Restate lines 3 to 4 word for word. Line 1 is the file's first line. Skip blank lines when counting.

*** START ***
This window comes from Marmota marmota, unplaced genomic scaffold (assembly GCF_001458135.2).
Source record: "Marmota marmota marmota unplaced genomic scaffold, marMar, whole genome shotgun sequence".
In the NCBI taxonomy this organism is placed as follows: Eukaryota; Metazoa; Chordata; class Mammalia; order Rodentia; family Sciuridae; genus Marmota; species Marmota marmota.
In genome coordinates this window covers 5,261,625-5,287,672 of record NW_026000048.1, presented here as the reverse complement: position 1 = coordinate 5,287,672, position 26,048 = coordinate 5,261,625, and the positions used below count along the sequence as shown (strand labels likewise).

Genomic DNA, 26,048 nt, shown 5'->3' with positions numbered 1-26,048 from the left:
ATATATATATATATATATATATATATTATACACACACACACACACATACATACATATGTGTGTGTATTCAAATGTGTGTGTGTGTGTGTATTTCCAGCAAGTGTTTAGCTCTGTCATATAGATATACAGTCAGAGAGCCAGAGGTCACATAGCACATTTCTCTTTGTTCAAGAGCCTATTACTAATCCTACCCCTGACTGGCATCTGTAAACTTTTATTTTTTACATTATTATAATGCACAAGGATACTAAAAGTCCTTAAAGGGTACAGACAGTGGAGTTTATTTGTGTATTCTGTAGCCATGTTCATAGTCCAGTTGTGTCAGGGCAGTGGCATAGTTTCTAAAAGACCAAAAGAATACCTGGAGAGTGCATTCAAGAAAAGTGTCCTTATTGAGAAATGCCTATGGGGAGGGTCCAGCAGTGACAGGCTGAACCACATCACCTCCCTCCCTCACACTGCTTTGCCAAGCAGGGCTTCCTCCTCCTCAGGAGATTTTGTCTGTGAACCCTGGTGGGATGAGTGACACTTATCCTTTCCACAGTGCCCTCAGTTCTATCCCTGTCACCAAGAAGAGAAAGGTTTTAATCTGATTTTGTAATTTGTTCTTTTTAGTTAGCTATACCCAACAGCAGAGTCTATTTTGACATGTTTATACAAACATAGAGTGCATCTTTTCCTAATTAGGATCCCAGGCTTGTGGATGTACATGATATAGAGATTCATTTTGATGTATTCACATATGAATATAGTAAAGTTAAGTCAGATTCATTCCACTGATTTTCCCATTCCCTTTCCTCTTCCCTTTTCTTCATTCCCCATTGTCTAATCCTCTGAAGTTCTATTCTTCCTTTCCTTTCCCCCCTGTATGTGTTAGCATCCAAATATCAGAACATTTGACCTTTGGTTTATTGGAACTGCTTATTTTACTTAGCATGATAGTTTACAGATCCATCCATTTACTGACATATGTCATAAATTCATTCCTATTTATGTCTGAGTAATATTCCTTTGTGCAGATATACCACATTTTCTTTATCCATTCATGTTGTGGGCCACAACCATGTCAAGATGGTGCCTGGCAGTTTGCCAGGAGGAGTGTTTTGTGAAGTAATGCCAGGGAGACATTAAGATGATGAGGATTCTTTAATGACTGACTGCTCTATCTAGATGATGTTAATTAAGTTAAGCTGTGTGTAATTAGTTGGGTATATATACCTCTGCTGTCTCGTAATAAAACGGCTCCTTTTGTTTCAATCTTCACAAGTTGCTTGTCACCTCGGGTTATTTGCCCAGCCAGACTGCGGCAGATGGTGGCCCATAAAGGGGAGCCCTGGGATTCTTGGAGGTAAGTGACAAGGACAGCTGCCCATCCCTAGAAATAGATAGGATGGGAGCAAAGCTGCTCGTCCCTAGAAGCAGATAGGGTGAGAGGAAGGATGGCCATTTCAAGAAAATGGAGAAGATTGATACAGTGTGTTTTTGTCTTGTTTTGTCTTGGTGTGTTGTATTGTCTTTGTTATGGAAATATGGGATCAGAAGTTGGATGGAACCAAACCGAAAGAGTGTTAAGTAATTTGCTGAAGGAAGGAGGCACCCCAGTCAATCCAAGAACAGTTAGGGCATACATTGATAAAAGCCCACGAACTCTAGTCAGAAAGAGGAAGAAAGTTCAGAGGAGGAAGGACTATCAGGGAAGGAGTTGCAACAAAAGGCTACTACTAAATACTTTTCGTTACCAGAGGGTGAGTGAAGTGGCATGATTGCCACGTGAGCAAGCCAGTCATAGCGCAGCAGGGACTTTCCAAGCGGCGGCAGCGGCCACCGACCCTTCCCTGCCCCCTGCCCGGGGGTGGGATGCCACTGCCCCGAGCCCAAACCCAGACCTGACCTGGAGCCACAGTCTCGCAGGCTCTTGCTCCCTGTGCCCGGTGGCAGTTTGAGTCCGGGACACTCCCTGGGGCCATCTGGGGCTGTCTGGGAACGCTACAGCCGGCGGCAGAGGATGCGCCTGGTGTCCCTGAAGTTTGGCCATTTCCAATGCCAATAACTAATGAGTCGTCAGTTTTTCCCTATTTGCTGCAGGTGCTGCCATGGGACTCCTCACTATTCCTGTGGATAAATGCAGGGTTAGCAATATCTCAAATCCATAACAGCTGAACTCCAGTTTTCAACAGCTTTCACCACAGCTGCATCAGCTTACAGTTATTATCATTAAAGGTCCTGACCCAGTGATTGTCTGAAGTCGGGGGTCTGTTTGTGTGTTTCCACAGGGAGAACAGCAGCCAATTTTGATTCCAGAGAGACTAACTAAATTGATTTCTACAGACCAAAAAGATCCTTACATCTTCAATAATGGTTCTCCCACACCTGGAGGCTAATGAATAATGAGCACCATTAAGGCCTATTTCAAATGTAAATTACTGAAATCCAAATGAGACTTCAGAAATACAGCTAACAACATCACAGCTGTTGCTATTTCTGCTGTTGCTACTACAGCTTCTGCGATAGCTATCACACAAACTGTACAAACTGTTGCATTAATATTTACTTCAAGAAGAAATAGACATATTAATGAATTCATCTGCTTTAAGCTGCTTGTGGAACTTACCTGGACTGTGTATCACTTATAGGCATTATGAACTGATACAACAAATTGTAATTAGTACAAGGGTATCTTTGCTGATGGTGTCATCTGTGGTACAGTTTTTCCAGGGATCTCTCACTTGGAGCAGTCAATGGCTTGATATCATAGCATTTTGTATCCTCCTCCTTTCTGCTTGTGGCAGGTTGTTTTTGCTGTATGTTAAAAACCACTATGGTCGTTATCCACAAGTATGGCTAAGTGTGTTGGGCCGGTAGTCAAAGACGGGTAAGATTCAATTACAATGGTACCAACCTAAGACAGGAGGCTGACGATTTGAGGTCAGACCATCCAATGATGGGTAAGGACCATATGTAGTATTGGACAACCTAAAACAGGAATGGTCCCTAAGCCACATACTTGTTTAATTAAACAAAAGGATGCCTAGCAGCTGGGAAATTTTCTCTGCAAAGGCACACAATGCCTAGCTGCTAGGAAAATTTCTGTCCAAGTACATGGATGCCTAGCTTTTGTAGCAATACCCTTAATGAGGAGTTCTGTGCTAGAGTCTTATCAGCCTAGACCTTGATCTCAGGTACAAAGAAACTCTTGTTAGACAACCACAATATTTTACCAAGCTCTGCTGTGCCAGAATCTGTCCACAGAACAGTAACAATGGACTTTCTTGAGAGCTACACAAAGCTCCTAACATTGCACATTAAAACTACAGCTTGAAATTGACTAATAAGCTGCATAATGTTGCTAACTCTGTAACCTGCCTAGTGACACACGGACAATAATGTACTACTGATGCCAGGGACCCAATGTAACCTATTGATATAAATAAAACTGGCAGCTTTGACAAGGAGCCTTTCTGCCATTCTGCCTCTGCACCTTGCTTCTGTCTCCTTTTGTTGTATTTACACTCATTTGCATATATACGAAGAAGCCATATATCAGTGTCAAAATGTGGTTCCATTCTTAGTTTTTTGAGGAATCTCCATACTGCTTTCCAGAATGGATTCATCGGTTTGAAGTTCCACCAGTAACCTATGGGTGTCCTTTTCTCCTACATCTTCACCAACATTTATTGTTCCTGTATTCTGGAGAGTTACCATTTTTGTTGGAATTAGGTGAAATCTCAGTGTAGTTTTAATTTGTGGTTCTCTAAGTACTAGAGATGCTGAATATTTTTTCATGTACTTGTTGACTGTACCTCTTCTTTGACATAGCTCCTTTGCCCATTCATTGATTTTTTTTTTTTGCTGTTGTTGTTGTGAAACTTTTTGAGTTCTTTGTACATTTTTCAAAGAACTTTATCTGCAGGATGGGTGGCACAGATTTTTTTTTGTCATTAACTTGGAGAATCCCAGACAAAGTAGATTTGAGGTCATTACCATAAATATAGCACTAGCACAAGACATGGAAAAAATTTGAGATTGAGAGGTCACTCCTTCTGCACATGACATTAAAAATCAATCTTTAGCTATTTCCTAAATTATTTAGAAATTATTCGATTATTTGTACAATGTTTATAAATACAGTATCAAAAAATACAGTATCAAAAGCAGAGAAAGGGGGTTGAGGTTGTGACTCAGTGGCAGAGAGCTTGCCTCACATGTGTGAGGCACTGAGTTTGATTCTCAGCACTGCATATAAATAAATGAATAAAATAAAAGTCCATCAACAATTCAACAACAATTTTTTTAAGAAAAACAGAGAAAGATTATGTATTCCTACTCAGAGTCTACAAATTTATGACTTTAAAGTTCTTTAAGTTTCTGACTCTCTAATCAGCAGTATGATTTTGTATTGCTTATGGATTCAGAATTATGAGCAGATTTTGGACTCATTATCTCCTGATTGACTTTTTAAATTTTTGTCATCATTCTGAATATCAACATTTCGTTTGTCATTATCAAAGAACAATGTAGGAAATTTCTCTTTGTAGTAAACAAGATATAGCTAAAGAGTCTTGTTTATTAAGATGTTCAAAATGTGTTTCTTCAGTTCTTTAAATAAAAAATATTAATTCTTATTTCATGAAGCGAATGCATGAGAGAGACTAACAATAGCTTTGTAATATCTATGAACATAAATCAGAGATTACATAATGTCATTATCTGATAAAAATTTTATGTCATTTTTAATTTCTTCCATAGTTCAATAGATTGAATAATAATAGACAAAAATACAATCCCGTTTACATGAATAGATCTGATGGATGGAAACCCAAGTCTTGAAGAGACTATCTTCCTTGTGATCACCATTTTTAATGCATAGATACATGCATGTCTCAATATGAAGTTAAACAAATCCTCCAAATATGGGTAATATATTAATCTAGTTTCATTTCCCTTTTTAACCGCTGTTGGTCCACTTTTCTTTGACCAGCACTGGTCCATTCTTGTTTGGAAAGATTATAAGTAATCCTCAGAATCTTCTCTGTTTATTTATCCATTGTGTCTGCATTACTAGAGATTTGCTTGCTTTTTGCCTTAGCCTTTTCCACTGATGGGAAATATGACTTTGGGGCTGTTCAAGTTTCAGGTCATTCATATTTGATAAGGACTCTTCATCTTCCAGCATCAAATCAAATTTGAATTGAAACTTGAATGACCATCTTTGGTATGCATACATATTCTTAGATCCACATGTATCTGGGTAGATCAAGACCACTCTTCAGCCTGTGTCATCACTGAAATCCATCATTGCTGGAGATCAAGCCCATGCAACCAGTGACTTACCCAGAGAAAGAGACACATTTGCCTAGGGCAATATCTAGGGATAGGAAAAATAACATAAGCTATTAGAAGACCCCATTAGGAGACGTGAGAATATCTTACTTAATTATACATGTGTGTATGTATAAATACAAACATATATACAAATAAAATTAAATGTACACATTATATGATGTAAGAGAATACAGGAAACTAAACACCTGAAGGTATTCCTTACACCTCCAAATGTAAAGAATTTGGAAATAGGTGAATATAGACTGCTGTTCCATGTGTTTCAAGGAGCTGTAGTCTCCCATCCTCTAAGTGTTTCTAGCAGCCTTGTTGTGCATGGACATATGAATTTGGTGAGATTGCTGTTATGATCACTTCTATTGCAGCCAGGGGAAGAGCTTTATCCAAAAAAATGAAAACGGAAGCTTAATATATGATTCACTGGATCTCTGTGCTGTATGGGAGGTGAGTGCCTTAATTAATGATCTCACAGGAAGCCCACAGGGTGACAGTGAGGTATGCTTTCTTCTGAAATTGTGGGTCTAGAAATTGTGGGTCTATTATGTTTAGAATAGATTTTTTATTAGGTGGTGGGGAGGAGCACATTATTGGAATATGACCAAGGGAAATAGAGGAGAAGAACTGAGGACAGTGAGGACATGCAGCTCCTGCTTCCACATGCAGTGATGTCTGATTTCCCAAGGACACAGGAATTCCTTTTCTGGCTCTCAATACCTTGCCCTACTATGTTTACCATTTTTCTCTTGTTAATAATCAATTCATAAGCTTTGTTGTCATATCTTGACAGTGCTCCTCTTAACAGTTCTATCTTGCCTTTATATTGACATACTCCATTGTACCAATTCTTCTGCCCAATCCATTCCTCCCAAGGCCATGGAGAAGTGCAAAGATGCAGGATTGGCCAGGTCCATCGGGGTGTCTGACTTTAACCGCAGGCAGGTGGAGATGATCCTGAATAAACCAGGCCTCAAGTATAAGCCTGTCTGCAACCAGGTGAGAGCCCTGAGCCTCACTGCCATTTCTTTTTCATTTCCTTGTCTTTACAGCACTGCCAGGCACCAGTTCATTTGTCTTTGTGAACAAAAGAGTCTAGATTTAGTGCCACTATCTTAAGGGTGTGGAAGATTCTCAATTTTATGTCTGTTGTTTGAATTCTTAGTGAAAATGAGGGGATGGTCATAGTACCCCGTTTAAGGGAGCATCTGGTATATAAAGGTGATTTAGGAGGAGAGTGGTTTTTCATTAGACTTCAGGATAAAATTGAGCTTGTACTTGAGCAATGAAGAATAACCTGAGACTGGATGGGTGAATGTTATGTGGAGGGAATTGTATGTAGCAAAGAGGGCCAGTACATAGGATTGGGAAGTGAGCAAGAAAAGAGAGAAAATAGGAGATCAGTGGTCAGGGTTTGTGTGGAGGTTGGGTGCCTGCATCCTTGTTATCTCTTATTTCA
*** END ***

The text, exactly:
In the NCBI taxonomy this organism is placed as follows: Eukaryota; Metazoa; Chordata; class Mammalia; order Rodentia; family Sciuridae; genus Marmota; species Marmota marmota.
In genome coordinates this window covers 5,261,625-5,287,672 of record NW_026000048.1, presented here as the reverse complement: position 1 = coordinate 5,287,672, position 26,048 = coordinate 5,261,625, and the positions used below count along the sequence as shown (strand labels likewise).